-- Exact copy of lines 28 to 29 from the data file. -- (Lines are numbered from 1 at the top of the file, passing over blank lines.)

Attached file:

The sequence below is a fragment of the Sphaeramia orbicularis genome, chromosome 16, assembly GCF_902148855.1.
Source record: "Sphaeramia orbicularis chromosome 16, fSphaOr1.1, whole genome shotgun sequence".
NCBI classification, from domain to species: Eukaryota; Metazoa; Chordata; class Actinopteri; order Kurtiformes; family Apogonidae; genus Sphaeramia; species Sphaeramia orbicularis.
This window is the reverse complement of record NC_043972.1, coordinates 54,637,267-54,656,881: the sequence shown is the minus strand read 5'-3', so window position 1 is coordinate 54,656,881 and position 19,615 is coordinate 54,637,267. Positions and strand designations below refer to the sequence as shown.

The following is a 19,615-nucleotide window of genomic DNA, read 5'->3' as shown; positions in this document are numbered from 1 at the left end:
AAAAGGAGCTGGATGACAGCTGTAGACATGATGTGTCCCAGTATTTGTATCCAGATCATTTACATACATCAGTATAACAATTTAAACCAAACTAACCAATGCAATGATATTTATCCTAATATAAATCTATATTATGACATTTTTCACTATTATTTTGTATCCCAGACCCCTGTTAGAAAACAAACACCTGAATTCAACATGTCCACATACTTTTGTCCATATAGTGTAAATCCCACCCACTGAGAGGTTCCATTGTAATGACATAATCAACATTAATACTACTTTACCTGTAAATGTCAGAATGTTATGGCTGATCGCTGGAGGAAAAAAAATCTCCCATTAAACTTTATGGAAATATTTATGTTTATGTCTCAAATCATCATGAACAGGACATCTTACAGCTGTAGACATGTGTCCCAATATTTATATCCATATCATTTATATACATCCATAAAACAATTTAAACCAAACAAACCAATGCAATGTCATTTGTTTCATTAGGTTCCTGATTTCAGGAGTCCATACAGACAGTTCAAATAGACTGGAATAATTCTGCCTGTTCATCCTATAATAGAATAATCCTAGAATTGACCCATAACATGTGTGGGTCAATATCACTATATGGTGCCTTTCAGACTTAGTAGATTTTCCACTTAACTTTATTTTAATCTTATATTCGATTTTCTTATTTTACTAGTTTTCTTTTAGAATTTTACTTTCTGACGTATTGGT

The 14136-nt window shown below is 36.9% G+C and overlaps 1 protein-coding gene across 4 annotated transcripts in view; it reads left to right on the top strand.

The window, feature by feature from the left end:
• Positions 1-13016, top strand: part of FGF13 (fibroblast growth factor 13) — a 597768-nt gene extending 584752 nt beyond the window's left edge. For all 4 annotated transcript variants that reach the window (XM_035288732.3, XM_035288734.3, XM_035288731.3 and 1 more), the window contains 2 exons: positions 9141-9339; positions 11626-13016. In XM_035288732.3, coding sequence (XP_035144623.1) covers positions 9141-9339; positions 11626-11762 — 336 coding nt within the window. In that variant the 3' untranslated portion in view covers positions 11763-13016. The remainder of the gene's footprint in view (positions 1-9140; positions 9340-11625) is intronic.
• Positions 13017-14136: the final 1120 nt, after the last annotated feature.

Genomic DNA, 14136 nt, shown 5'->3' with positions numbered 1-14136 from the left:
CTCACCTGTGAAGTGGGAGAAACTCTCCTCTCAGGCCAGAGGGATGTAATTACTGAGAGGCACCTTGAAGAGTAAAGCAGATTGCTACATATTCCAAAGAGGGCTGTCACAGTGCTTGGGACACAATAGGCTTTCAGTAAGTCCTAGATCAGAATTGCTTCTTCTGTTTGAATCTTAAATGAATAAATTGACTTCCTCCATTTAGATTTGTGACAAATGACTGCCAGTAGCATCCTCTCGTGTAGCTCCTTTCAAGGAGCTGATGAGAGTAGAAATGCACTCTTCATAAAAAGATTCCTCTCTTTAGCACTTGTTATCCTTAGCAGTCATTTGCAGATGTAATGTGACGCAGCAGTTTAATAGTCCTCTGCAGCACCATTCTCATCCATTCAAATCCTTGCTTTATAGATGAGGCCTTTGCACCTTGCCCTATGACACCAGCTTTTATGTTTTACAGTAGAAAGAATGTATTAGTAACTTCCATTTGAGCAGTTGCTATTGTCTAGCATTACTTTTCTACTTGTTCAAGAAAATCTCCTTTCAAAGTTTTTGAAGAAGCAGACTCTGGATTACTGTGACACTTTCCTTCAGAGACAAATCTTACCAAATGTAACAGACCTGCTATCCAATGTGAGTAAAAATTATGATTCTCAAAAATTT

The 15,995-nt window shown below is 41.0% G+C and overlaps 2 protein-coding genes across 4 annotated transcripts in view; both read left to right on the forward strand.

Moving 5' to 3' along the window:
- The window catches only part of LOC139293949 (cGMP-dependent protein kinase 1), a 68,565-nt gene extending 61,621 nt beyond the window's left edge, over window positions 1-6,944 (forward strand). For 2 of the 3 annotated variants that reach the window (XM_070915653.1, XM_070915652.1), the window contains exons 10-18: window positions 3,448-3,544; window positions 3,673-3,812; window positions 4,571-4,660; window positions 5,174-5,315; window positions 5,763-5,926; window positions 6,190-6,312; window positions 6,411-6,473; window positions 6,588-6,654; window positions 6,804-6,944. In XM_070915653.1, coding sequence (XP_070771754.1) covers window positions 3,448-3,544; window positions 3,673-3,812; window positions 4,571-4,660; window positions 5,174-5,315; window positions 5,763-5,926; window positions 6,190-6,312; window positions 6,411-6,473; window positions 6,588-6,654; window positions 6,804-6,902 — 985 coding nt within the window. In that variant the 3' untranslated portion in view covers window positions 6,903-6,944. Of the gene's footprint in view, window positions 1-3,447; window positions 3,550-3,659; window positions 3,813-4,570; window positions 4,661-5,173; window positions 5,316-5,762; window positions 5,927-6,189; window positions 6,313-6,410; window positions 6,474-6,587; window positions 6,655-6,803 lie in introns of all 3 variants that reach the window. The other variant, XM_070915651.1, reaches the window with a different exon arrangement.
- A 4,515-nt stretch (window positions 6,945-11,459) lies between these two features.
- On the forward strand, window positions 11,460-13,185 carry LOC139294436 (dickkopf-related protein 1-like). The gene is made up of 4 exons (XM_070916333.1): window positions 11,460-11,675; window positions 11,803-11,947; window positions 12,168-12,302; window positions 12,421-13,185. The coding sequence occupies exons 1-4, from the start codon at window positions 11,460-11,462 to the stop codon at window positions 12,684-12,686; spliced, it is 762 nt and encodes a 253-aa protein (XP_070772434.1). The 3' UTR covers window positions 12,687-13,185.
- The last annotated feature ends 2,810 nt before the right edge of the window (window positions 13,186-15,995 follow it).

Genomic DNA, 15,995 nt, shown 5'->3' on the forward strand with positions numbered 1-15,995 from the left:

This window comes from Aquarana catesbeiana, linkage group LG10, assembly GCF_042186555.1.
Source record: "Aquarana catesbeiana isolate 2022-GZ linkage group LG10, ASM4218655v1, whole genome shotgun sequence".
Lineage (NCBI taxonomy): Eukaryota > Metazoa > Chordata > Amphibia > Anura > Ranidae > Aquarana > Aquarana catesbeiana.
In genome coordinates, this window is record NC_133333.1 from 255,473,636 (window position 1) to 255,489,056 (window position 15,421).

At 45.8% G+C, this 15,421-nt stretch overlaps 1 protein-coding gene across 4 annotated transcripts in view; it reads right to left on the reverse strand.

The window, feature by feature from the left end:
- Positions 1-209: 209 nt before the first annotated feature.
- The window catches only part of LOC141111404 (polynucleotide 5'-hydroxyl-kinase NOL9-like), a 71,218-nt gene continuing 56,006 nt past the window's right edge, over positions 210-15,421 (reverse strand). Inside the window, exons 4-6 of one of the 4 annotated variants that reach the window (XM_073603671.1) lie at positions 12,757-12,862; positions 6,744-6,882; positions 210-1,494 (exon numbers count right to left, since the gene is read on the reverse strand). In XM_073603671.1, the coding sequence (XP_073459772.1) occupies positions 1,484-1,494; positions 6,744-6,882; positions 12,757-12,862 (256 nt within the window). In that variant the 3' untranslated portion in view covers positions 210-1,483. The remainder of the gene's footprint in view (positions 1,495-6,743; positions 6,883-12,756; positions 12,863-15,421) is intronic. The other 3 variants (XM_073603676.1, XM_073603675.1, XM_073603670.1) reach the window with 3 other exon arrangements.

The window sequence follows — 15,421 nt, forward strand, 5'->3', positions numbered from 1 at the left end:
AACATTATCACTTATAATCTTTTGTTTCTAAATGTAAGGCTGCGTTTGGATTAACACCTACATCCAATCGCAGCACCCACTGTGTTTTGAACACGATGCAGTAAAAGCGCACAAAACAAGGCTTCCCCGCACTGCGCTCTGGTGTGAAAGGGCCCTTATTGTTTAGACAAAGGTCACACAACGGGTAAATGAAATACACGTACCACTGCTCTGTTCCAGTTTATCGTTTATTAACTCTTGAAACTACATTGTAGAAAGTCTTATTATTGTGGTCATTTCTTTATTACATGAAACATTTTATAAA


The window sequence follows — 15,421 nt, forward strand, 5'->3', positions numbered from 1 at the left end:
AACATTATCACTTATAATCTTTTGTTTCTAAATGTAAGGCTGCGTTTGGATTAACACCTACATCCAATCGCAGCACCCACTGTGTTTTGAACACGATGCAGTAAAAGCGCACAAAACAAGGCTTCCCCGCACTGCGCTCTGGTGTGAAAGGGCCCTTATTGTTTAGACAAAGGTCACACAACGGGTAAATGAAATACACGTACCACTGCTCTGTTCCAGTTTATCGTTTATTAACTCTTGAAACTACATTGTAGAAAGTCTTATTATTGTGGTCATTTCTTTATTACATGAAACATTTTATAAA